About Me

Marie-Attard_Sea-lion-pup_Lewis-Island-1024x767 DR MARIE ATTARD
Postdoctoral Albatross Project Image Analyst
British Antarctic Survey
Ecosystems Team
Email: marie.r.g.attard@gmail.com​

I am a Postdoctoral researcher at the British Antarctic Survey (BAS), UK, studying the functional adaptation of pyriform (pear-shaped) seabird eggs. I am actively involved as a collaborator in several studies to assess the ecology and behaviour of birds and mammals.

I am passionate about animal behaviour and conservation management. My career has taken me to many remote and exciting places, including isolated islands and the spectacular landscapes of Antarctica. I am also extremely interested in the collection and analysis of large datasets to explore novel and wide-scale ecological questions.



My previous research focused on how biomechanics and shape of biological structures influences species ecology and evolution. I investigated the relationship between form and function of hard materials – primarily avian eggshells and vertebrate skulls.

Using interdisciplinary techniques, I have published research on a range of topics including vocal recognition in sea lions, diet of extinct species, speech capabilities of Neanderthals and egg mimicry in avian brood parasites. For my PhD, I studied the impact of human activities on the diet and habitat use of Australian marsupial carnivores, including the endangered Tasmanian devil, spotted-tailed quoll and extinct Tasmanian tiger. I was awarded the Postgraduate Writing and Skills Transfer Scholarship at the end of my PhD for outstanding research. I also completed behavioural studies on mate-guarding male Australian sea lions to determine if they are able to identify each other based on their unique barking calls for my Honours degree.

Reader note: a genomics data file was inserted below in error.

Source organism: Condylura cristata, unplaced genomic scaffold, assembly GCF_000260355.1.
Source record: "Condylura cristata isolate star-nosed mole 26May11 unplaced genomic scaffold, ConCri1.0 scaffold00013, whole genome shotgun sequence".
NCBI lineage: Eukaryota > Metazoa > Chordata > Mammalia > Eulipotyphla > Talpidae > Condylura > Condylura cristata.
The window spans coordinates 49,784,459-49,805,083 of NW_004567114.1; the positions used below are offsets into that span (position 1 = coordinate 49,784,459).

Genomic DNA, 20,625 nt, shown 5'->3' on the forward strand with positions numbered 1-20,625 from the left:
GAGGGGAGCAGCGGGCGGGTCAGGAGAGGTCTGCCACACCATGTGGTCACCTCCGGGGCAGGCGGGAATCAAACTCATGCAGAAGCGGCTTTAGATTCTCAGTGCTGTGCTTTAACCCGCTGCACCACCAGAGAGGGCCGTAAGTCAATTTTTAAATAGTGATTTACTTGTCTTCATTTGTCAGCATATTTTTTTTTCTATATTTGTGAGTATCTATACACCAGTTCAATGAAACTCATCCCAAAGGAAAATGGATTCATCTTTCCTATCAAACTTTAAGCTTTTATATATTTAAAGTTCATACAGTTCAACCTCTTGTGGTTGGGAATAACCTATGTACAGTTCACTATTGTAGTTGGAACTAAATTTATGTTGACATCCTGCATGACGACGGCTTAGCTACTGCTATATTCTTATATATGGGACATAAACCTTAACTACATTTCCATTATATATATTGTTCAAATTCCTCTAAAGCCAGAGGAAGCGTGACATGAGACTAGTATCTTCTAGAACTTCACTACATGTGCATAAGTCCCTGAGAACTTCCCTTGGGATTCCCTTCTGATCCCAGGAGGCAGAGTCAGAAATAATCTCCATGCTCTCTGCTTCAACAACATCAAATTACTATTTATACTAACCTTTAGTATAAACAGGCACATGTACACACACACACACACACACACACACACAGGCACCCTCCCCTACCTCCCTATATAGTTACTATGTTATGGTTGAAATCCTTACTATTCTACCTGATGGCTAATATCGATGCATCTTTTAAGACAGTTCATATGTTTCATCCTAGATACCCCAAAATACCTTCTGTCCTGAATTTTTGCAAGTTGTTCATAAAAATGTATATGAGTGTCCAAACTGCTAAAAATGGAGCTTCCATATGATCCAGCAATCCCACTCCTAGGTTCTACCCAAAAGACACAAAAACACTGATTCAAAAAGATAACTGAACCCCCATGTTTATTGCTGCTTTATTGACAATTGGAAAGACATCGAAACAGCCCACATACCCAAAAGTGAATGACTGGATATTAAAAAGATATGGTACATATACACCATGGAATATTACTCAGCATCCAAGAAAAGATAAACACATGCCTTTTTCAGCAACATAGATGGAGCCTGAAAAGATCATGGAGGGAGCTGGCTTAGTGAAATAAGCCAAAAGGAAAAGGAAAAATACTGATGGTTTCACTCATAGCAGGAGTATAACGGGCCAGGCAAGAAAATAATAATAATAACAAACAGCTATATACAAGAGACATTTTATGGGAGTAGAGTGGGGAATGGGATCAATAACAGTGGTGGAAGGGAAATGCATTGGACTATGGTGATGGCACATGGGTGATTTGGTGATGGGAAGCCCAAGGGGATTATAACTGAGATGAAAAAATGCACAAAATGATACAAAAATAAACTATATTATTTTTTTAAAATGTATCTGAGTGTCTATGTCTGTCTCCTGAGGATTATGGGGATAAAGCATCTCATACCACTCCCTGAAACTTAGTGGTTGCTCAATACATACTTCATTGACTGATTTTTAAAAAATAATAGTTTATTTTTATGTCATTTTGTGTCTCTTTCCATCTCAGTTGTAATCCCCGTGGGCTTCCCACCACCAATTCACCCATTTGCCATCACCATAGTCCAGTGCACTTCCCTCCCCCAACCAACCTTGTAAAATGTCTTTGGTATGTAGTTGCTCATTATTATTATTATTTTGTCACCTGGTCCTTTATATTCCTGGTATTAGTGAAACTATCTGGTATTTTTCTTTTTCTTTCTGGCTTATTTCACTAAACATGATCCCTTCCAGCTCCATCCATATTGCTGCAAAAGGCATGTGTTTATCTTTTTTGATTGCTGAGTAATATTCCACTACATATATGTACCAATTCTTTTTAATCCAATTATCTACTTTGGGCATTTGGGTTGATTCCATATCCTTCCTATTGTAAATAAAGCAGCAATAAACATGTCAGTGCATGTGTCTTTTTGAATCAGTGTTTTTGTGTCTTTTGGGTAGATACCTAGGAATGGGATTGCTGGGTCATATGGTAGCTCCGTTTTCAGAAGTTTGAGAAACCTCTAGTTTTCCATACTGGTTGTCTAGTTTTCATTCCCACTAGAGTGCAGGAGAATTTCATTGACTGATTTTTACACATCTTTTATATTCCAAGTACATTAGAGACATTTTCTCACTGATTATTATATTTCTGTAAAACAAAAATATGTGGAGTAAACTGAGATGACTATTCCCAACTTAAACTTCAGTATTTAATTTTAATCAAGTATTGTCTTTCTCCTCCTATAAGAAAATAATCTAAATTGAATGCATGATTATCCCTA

Follow @MarieRAttard on Twitter if you are interested in my research or wish to be updated on current events and opportunities.


I received my undergraduate degree from the University of Western Sydney, majoring in Environmental Sciences, Biochemistry and Microbiology. I completed my Honours degree in Biological Sciences studying cognition and vocal discrimination among Australian sea lions at Macquarie University. I received an Australian Postgraduate Scholarship to study at the University of New South Wales, where I completed my PhD on the diet of the iconic extinct Tasmanian tiger.

I helped initiate a new research group called the FEAR lab (Function, Evolution and Anatomy Research) at the University of New England with my supervisor after completing my PhD. Here, I worked on an array of amazing research projects as a Research Assistant and Postdoctoral Associate. I moved to the UK to join the University of Sheffield, Department of Animal and Plant Sciences in 2016 as a Postdoctoral Research Associate to investigate the adaptive advantage of bizarre cone-shaped eggs laid by the common guillemots, a large seabird that breeds on the edge of cliffs.